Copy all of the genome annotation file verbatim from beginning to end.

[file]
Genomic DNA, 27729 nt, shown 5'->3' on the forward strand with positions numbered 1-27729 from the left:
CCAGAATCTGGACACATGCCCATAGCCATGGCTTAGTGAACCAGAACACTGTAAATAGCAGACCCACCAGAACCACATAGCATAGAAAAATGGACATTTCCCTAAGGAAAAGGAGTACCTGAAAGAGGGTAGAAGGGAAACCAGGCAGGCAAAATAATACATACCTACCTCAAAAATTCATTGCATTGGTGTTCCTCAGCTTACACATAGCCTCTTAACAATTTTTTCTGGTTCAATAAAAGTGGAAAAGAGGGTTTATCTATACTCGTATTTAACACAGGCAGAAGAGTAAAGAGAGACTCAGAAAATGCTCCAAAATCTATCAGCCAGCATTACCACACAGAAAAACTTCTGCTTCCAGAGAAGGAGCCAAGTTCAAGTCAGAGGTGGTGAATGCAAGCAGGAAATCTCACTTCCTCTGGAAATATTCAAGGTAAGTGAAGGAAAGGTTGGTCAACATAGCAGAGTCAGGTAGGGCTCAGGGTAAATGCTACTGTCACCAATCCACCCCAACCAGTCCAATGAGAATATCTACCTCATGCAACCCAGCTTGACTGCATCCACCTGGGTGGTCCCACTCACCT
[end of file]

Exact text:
Genomic DNA, 27729 nt, shown 5'->3' on the forward strand with positions numbered 1-27729 from the left:
CCAGAATCTGGACACATGCCCATAGCCATGGCTTAGTGAACCAGAACACTGTAAATAGCAGACCCACCAGAACCACATAGCATAGAAAAATGGACATTTCCCTAAGGAAAAGGAGTACCTGAAAGAGGGTAGAAGGGAAACCAGGCAGGCAAAATAATACATACCTACCTCAAAAATTCATTGCATTGGTGTTCCTCAGCTTACACATAGCCTCTTAACAATTTTTTCTGGTTCAATAAAAGTGGAAAAGAGGGTTTATCTATACTCGTATTTAACACAGGCAGAAGAGTAAAGAGAGACTCAGAAAATGCTCCAAAATCTATCAGCCAGCATTACCACACAGAAAAACTTCTGCTTCCAGAGAAGGAGCCAAGTTCAAGTCAGAGGTGGTGAATGCAAGCAGGAAATCTCACTTCCTCTGGAAATATTCAAGGTAAGTGAAGGAAAGGTTGGTCAACATAGCAGAGTCAGGTAGGGCTCAGGGTAAATGCTACTGTCACCAATCCACCCCAACCAGTCCAATGAGAATATCTACCTCATGCAACCCAGCTTGACTGCATCCACCTGGGTGGTCCCACTCACCT